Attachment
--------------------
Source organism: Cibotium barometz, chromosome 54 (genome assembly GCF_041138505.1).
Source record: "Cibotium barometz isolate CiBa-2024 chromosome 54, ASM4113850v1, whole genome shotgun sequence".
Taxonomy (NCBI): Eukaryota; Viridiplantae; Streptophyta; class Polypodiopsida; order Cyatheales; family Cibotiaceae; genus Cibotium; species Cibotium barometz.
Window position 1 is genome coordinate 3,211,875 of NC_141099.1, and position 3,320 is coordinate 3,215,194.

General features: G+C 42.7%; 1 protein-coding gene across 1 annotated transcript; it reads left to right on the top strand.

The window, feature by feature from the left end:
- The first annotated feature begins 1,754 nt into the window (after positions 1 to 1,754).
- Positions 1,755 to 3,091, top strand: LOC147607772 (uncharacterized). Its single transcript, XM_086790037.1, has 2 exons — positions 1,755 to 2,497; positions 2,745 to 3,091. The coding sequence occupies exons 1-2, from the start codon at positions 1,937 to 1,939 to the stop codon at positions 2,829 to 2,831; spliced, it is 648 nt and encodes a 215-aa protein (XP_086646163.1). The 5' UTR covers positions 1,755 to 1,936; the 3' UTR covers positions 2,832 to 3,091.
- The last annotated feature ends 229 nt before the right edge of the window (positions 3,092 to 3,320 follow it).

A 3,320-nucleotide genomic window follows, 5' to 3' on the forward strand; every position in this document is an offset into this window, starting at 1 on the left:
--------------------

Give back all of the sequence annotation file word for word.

Source organism: Cibotium barometz, chromosome 54 (genome assembly GCF_041138505.1).
Source record: "Cibotium barometz isolate CiBa-2024 chromosome 54, ASM4113850v1, whole genome shotgun sequence".
Taxonomy (NCBI): Eukaryota; Viridiplantae; Streptophyta; class Polypodiopsida; order Cyatheales; family Cibotiaceae; genus Cibotium; species Cibotium barometz.
Window position 1 is genome coordinate 3,211,875 of NC_141099.1, and position 3,320 is coordinate 3,215,194.

General features: G+C 42.7%; 1 protein-coding gene across 1 annotated transcript; it reads left to right on the top strand.

The window, feature by feature from the left end:
- The first annotated feature begins 1,754 nt into the window (after positions 1 to 1,754).
- Positions 1,755 to 3,091, top strand: LOC147607772 (uncharacterized). Its single transcript, XM_086790037.1, has 2 exons — positions 1,755 to 2,497; positions 2,745 to 3,091. The coding sequence occupies exons 1-2, from the start codon at positions 1,937 to 1,939 to the stop codon at positions 2,829 to 2,831; spliced, it is 648 nt and encodes a 215-aa protein (XP_086646163.1). The 5' UTR covers positions 1,755 to 1,936; the 3' UTR covers positions 2,832 to 3,091.
- The last annotated feature ends 229 nt before the right edge of the window (positions 3,092 to 3,320 follow it).

A 3,320-nucleotide genomic window follows, 5' to 3' on the forward strand; every position in this document is an offset into this window, starting at 1 on the left: